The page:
Things I (Don’t) Have to Do

Hello, all. It is I, your resident recovering people-pleaser. I have written about this topic quite a few times, here and here, for example, but this seems to be a long-term process of unlearning, and I’m back for an update.

I’ve learned a few more lessons and I’d love to share them with you. Get your peppermint tea ready, yo, and digest these things I no longer have to do:

1. Laugh at jokes I don’t find funny

Whew, chile! This nervous laugh is the ghetto. I know I like to laugh– I love to laugh– but I’ve caught myself over the years laughing out of politeness. Out of “I-don’t-want-to-be-that-SJW-who-doesn’t-laugh-at-your-racist-joke-so-I’ll-just-give-it-a-chuckle-and-very-gently-maybe-sometime-tell-you-that-it’s-kinda-not-cool”-ness. (That’s one long noun I just created) I just don’t have to do that anymore.

This is how I wanna react to problematic “jokes”

Punch-down jokes aren’t funny. Racism, sexism, rape and poverty are very real issues most of us are trying to combat so, no, I don’t think you’re “edgy.” Rape is not a casual metaphor you can just use for anything that’s vaguely unpleasant for you. A Million Ways to Die in the West is a shitty movie. Get in, loser.




2. Apologise so much

imageGatdamn, I say sorry a lot. My sister came up with the very original nickname “The Sorry Girl” every time I apologized for something I didn’t need to. And I found it quite trivial and unimportant for the most part, until quite recently when two or three new connections started pointing out how often I apologise. “Why are you apologising?” “You don’t need to apologise” “You’re polite, but you really don’t need to apologise so much” are common ones I’ve been hearing.

However, it’s not just for trivial things. I apologise when I know I’m not actually in the wrong, even though I get annoyed at the idea of that. But this extends into my next point.

3. Harbour guilt for disappointing people

Every time I feel guilty for something I’m gonna imagine this

Yo, I bend over backwards not to disappoint people. Yes, sometimes it’s so I don’t disappoint myself, but too often it’s for someone else. I’m getting to trust my gut a lot. Having a bad feeling about a person, a project, a situation is something I’m pretty much never wrong about, and my decision to exit those situations are always in line with my values, even if it’s hard. But I don’t need to beat myself up over the other party being disappointed.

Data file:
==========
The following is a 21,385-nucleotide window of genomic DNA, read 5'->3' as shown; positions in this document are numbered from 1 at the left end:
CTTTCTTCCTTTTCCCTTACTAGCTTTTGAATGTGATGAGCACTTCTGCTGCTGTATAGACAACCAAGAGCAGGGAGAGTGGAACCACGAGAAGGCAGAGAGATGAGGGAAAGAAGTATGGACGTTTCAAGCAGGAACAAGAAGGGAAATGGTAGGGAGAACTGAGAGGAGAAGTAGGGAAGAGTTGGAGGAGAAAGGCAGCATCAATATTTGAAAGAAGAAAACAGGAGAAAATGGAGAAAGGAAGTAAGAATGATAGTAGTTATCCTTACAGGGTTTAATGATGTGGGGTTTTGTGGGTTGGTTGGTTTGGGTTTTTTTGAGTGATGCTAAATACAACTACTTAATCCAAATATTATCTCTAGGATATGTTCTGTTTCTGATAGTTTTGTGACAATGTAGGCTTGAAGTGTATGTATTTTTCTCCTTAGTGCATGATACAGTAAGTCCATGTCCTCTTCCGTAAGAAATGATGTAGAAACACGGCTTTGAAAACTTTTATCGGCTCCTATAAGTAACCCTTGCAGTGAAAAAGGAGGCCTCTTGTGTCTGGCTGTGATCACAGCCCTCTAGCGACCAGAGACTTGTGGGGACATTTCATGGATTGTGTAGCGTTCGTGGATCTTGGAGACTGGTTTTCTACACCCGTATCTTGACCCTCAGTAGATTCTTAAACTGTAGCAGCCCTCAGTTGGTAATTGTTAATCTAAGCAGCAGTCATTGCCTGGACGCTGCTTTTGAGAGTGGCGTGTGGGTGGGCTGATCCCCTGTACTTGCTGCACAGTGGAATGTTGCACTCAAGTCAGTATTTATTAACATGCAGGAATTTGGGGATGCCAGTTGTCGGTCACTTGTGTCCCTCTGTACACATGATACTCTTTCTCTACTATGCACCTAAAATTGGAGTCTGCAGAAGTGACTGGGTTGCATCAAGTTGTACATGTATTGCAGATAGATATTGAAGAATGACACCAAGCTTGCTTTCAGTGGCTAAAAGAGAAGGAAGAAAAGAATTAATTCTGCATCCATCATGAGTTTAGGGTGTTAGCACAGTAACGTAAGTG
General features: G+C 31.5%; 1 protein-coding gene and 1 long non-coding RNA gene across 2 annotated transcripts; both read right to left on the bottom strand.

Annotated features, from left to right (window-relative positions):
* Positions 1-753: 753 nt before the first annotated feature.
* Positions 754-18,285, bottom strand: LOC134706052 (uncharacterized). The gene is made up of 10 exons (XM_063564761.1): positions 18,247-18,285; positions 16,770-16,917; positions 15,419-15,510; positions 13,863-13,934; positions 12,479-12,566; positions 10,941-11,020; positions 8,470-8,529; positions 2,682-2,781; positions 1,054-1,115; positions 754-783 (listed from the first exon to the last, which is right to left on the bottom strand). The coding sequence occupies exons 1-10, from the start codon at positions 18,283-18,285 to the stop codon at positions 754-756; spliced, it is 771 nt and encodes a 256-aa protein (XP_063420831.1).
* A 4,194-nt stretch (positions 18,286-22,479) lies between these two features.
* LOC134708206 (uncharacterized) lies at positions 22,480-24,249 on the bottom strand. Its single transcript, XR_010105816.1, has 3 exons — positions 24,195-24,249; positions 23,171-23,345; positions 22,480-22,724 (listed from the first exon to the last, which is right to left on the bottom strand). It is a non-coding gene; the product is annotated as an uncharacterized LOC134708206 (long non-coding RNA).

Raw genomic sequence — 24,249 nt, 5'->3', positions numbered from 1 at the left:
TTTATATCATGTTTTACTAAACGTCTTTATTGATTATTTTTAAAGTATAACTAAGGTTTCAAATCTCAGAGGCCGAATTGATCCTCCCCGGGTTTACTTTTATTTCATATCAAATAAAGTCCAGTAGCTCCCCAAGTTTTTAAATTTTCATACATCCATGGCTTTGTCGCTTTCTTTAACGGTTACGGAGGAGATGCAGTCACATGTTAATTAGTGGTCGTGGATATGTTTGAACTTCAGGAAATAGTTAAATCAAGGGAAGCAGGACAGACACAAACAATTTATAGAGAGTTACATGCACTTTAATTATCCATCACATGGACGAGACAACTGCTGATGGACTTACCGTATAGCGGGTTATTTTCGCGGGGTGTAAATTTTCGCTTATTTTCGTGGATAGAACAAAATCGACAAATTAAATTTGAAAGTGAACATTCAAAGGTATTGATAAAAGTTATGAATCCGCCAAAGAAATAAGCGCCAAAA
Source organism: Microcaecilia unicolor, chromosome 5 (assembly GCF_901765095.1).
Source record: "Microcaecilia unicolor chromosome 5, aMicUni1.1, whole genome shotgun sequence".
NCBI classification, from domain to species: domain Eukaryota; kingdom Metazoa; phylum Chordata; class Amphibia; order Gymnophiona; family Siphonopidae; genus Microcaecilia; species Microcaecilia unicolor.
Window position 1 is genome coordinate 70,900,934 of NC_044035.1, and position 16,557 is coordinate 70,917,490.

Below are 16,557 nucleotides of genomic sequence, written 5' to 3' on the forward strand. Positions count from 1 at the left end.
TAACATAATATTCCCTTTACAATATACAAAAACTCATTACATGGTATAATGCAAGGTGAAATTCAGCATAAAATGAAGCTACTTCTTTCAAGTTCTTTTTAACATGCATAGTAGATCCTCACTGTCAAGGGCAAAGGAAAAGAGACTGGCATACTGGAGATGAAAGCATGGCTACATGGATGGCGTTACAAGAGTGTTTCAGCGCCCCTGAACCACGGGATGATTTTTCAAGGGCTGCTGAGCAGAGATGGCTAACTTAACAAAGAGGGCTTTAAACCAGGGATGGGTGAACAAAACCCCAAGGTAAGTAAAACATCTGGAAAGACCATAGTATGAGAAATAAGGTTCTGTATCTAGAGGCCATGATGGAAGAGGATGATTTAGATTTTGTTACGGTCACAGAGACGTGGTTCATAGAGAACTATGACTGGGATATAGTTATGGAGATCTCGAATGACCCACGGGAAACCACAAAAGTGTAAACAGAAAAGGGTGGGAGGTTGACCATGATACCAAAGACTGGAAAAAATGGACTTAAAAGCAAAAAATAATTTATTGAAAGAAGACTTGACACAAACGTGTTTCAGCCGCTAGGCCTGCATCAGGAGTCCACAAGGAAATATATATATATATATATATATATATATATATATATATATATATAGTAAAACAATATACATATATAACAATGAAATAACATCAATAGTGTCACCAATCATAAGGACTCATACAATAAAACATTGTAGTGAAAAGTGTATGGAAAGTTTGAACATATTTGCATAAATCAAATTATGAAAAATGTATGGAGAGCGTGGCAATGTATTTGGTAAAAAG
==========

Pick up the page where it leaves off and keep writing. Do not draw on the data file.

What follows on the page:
My personality type, the people-pleaser, unfortunately attracts predatorily manipulative personalities. I’m constantly having to exit things I kinda saw coming but gaslit myself into staying in. My most recent experience felt like my last breakup from a toxic relationship; it involved a lot of guilt-tripping, a lot of anger towards me, and thankfully I was fully prepared for it. I accepted that the person would think I’m a bad person (or at least, imply that they did) and that I was totally okay with that. I know I’m f*cking awesome and I’m good, yo.

Some of it did get to me and I felt slightly guilty for flourishing after leaving those negative situations, but I realized that that’s just evidence that I did what was best for me. Glennon Doyle in her book Untamed puts it so nicely

“Listen. Every time you’re given a choice between disappointing someone else and disappointing yourself, your duty is to disappoint that someone else. Your job, throughout your entire life, is to disappoint as many people as it takes to avoid disappointing yourself.”

I’m not saying: GO LET SOMEBODY DOWN TODAY! I’m saying, if letting someone down is the cost of staying true to yourself, your values and your comfort, pay that price, bih.

Get in loser, we’re putting ourselves first.

Are you also a recovering people-pleaser? Feel free to share what you’re unlearning in the comments 🌸



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